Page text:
In 2009, the BBC published an article reporting on the use of restorative justice for youth offenders in Northern Ireland. They included a quote from the director of the Prison Reform Trust (PRT), Juliet Lyon, which stated that “In Northern Ireland, there appears to be a high level of public support for restorative justice as a method of dealing with young offenders.” While claiming that there is a “high level” of support is a relative term, there is data from 2006 that shows 69% of respondents supported the practice.
What is restorative Justice?
Restorative Justice is an alternative method for dealing with low level crime that aims to bring victims and perpetrators together, not only to aid in the victim’s recovery, but also force the perpetrator to come to terms with the impact of their behaviour. Furthermore, it has the added benefit of reducing the strain on prisons, and has been shown to lower reoffending rates by as much as 14%. While in some countries restorative justice has been employed across wider spectrum of offences, it has only been deemed appropriate for relatively petty crimes in Northern Ireland, such as vandalism or theft.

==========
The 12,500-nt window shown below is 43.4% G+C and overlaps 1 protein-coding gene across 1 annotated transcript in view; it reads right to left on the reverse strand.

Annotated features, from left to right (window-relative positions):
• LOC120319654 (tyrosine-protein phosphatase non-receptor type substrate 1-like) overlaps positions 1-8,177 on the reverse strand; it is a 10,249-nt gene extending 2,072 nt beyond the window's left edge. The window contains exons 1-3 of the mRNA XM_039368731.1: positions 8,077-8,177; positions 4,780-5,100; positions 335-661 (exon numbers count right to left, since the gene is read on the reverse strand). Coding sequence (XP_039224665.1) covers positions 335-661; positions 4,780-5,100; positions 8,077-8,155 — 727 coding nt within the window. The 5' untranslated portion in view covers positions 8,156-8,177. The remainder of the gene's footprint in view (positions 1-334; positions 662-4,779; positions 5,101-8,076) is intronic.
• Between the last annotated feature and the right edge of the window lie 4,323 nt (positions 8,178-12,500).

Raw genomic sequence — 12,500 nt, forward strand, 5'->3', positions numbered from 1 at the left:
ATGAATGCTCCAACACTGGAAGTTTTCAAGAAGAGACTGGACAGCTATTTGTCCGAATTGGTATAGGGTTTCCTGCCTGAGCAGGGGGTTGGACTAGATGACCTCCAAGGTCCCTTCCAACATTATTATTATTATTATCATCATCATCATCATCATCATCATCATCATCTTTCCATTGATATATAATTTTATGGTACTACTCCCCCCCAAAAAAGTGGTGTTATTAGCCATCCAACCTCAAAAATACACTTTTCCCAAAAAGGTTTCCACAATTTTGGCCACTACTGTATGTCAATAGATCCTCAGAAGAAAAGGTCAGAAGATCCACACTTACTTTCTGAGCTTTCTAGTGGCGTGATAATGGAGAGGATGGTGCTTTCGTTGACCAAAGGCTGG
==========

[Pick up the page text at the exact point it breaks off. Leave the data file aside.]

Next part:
Support for restorative justice in Northern Ireland
Regular opinion polls on public support for restorative justice in Northern Ireland are not carried out, but the Public Prosecution Service (PPS) regularly collects data surrounding diversionary options (methods for dealing with offenders that circumvent the courts). While this does not specifically apply to young offenders, as restorative justice is a key component of diversionary proceedings, public opinion on these tactics is a very good indicator when addressing the claim.
The survey from the PPS shows that in January of 2014, a majority of those questioned still supported the use of diversionary options for dealing with offenders. 62% of their respondents either agree, or strongly agree, with the PPS using these tactics (which include restorative justice). Furthermore, support for this practice increased significantly between 2006 and 2014, with a steady rise form 52% to 62% over this time period.